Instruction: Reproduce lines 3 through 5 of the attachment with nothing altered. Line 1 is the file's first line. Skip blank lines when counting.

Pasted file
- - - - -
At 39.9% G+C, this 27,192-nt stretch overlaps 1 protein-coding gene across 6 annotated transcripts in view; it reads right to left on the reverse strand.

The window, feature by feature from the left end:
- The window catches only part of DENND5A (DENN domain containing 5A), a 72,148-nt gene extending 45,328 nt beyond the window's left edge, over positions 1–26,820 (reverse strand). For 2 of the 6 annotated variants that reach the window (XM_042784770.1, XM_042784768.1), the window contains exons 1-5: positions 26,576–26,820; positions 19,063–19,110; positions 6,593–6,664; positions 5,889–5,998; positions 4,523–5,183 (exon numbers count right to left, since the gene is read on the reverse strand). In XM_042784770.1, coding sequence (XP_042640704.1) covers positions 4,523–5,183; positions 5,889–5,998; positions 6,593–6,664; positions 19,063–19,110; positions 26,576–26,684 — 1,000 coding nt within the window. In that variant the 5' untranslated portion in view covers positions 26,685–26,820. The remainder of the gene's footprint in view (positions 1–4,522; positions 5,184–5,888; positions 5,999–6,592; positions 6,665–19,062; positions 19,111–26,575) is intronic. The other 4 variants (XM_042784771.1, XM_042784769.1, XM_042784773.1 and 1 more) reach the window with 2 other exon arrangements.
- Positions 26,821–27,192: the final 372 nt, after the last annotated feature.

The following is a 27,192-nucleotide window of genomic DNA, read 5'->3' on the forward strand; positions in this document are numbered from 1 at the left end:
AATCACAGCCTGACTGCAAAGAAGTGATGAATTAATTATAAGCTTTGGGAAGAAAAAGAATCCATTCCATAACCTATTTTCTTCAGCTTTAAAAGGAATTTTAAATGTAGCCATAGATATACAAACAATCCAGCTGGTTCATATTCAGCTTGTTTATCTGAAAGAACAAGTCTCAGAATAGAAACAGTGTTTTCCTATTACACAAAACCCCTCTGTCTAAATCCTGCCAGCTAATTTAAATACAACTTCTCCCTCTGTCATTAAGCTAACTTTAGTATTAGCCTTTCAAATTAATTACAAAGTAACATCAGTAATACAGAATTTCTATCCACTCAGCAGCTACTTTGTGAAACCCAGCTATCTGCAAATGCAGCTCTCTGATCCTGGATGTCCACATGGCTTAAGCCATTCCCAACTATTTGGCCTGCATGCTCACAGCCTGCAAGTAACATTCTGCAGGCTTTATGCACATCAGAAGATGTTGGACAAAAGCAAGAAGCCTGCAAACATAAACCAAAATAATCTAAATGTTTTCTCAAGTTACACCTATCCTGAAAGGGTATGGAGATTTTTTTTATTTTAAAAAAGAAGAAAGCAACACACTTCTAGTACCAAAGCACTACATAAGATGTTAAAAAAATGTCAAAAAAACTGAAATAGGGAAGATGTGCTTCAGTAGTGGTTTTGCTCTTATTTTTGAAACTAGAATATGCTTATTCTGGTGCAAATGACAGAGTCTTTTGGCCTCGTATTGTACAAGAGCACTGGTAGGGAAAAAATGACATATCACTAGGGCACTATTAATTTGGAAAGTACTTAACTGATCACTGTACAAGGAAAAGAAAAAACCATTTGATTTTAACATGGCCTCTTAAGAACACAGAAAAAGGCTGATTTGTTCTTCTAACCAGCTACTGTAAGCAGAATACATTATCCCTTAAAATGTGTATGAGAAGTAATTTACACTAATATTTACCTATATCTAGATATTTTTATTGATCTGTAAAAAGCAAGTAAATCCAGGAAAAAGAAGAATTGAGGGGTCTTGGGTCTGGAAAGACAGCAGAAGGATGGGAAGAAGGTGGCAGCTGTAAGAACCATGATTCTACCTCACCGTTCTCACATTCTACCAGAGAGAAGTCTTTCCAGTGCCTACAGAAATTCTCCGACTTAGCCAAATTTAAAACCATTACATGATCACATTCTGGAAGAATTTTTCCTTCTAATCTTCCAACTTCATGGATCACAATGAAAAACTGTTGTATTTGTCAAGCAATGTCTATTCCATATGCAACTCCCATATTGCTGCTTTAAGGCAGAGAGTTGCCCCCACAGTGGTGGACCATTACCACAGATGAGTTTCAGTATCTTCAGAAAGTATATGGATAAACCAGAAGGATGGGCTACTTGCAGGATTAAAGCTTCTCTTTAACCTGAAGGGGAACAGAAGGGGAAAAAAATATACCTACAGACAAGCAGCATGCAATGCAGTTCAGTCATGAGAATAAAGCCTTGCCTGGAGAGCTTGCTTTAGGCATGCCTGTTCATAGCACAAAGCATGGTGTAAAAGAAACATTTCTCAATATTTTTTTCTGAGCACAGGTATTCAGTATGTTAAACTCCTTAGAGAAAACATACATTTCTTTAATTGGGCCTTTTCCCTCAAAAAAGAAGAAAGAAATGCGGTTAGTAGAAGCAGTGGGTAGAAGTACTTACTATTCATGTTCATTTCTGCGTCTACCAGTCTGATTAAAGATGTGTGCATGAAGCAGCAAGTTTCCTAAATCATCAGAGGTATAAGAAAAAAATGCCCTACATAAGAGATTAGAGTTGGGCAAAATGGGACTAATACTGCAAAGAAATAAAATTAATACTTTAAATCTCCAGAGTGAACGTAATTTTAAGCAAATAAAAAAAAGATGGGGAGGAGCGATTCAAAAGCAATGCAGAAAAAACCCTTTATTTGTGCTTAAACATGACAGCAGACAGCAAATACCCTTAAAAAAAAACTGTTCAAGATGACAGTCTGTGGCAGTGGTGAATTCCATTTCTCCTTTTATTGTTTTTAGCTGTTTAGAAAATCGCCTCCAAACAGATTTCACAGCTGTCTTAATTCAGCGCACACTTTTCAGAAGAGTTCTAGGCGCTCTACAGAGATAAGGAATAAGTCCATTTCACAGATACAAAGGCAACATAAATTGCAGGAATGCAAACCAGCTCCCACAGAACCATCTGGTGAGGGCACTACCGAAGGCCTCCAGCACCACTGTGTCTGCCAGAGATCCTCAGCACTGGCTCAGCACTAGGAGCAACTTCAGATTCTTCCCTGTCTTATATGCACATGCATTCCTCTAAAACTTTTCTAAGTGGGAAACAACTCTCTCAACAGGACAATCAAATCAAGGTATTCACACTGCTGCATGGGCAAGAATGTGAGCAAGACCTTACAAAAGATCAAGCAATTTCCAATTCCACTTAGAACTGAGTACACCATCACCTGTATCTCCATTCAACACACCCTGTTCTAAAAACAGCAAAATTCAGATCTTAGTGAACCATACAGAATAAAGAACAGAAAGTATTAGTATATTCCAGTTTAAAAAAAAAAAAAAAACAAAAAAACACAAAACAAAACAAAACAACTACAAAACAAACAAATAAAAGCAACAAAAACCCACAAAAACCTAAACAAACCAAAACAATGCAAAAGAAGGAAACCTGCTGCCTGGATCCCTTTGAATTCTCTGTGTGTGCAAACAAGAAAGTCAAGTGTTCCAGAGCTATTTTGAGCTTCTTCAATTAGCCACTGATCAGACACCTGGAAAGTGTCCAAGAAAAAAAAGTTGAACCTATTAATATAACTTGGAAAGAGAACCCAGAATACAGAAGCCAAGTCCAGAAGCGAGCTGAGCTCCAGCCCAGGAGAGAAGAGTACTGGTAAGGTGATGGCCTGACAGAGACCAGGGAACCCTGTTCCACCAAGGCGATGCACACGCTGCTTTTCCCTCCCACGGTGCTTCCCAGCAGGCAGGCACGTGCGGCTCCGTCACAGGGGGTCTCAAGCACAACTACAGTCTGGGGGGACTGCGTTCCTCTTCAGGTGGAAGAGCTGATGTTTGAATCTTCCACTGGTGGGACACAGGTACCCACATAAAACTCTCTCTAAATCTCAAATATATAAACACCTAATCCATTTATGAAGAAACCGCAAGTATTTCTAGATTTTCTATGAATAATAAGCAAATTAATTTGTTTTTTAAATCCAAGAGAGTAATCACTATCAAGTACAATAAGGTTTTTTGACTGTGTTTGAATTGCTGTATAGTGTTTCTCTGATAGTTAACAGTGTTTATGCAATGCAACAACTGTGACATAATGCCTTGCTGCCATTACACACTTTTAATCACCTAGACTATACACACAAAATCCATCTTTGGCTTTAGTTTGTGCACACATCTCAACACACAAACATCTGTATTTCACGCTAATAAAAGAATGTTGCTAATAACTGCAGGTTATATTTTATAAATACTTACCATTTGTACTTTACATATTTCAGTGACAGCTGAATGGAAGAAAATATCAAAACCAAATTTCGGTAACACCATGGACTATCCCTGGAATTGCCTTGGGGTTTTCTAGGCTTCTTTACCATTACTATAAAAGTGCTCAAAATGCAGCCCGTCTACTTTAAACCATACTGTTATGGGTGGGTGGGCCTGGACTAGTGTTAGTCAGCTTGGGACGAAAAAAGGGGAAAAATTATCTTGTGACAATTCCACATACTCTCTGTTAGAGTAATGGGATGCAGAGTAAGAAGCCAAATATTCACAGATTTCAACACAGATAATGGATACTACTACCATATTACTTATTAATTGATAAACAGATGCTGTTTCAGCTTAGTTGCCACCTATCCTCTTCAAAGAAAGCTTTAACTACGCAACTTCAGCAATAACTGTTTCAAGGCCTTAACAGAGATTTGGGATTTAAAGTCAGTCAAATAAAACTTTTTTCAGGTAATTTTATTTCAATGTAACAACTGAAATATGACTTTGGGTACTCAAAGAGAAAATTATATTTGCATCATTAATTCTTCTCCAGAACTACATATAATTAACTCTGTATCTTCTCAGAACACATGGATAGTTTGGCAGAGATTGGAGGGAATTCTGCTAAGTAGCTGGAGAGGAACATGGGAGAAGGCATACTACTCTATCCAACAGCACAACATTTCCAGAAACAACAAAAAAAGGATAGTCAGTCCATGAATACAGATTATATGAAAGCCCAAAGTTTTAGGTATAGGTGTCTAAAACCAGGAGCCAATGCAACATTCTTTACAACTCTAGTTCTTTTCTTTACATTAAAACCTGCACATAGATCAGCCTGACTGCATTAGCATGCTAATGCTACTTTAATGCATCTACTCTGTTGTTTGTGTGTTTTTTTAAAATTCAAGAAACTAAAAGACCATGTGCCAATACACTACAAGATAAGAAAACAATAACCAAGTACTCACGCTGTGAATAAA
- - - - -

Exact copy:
- The window catches only part of DENND5A (DENN domain containing 5A), a 72,148-nt gene extending 45,328 nt beyond the window's left edge, over positions 1–26,820 (reverse strand). For 2 of the 6 annotated variants that reach the window (XM_042784770.1, XM_042784768.1), the window contains exons 1-5: positions 26,576–26,820; positions 19,063–19,110; positions 6,593–6,664; positions 5,889–5,998; positions 4,523–5,183 (exon numbers count right to left, since the gene is read on the reverse strand). In XM_042784770.1, coding sequence (XP_042640704.1) covers positions 4,523–5,183; positions 5,889–5,998; positions 6,593–6,664; positions 19,063–19,110; positions 26,576–26,684 — 1,000 coding nt within the window. In that variant the 5' untranslated portion in view covers positions 26,685–26,820. The remainder of the gene's footprint in view (positions 1–4,522; positions 5,184–5,888; positions 5,999–6,592; positions 6,665–19,062; positions 19,111–26,575) is intronic. The other 4 variants (XM_042784771.1, XM_042784769.1, XM_042784773.1 and 1 more) reach the window with 2 other exon arrangements.
- Positions 26,821–27,192: the final 372 nt, after the last annotated feature.

The following is a 27,192-nucleotide window of genomic DNA, read 5'->3' on the forward strand; positions in this document are numbered from 1 at the left end: